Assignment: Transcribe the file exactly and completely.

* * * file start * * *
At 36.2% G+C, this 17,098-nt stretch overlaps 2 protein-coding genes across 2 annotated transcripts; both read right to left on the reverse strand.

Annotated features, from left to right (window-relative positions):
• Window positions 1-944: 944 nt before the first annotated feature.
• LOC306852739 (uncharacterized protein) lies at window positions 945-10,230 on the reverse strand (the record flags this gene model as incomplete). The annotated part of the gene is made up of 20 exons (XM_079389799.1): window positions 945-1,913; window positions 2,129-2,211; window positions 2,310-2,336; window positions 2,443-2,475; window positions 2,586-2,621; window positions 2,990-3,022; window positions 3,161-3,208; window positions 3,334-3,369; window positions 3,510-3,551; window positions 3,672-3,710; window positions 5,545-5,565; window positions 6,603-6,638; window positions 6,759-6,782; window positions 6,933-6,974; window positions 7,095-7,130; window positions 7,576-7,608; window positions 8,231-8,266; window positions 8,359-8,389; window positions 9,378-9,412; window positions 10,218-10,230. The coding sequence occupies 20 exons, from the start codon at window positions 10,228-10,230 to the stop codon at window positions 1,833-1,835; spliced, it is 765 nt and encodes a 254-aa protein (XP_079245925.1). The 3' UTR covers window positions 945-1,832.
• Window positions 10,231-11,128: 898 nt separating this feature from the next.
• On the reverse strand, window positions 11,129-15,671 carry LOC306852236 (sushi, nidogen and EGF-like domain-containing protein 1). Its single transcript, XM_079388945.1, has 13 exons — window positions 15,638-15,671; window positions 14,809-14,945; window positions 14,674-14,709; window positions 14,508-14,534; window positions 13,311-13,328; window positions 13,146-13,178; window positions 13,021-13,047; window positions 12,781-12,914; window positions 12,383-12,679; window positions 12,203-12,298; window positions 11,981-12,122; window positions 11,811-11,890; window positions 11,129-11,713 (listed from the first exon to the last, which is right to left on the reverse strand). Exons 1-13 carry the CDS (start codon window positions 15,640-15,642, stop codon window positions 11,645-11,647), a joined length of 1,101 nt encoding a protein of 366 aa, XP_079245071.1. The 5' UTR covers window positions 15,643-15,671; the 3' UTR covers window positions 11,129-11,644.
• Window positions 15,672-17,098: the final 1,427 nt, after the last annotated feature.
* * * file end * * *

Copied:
At 36.2% G+C, this 17,098-nt stretch overlaps 2 protein-coding genes across 2 annotated transcripts; both read right to left on the reverse strand.

Annotated features, from left to right (window-relative positions):
• Window positions 1-944: 944 nt before the first annotated feature.
• LOC306852739 (uncharacterized protein) lies at window positions 945-10,230 on the reverse strand (the record flags this gene model as incomplete). The annotated part of the gene is made up of 20 exons (XM_079389799.1): window positions 945-1,913; window positions 2,129-2,211; window positions 2,310-2,336; window positions 2,443-2,475; window positions 2,586-2,621; window positions 2,990-3,022; window positions 3,161-3,208; window positions 3,334-3,369; window positions 3,510-3,551; window positions 3,672-3,710; window positions 5,545-5,565; window positions 6,603-6,638; window positions 6,759-6,782; window positions 6,933-6,974; window positions 7,095-7,130; window positions 7,576-7,608; window positions 8,231-8,266; window positions 8,359-8,389; window positions 9,378-9,412; window positions 10,218-10,230. The coding sequence occupies 20 exons, from the start codon at window positions 10,228-10,230 to the stop codon at window positions 1,833-1,835; spliced, it is 765 nt and encodes a 254-aa protein (XP_079245925.1). The 3' UTR covers window positions 945-1,832.
• Window positions 10,231-11,128: 898 nt separating this feature from the next.
• On the reverse strand, window positions 11,129-15,671 carry LOC306852236 (sushi, nidogen and EGF-like domain-containing protein 1). Its single transcript, XM_079388945.1, has 13 exons — window positions 15,638-15,671; window positions 14,809-14,945; window positions 14,674-14,709; window positions 14,508-14,534; window positions 13,311-13,328; window positions 13,146-13,178; window positions 13,021-13,047; window positions 12,781-12,914; window positions 12,383-12,679; window positions 12,203-12,298; window positions 11,981-12,122; window positions 11,811-11,890; window positions 11,129-11,713 (listed from the first exon to the last, which is right to left on the reverse strand). Exons 1-13 carry the CDS (start codon window positions 15,640-15,642, stop codon window positions 11,645-11,647), a joined length of 1,101 nt encoding a protein of 366 aa, XP_079245071.1. The 5' UTR covers window positions 15,643-15,671; the 3' UTR covers window positions 11,129-11,644.
• Window positions 15,672-17,098: the final 1,427 nt, after the last annotated feature.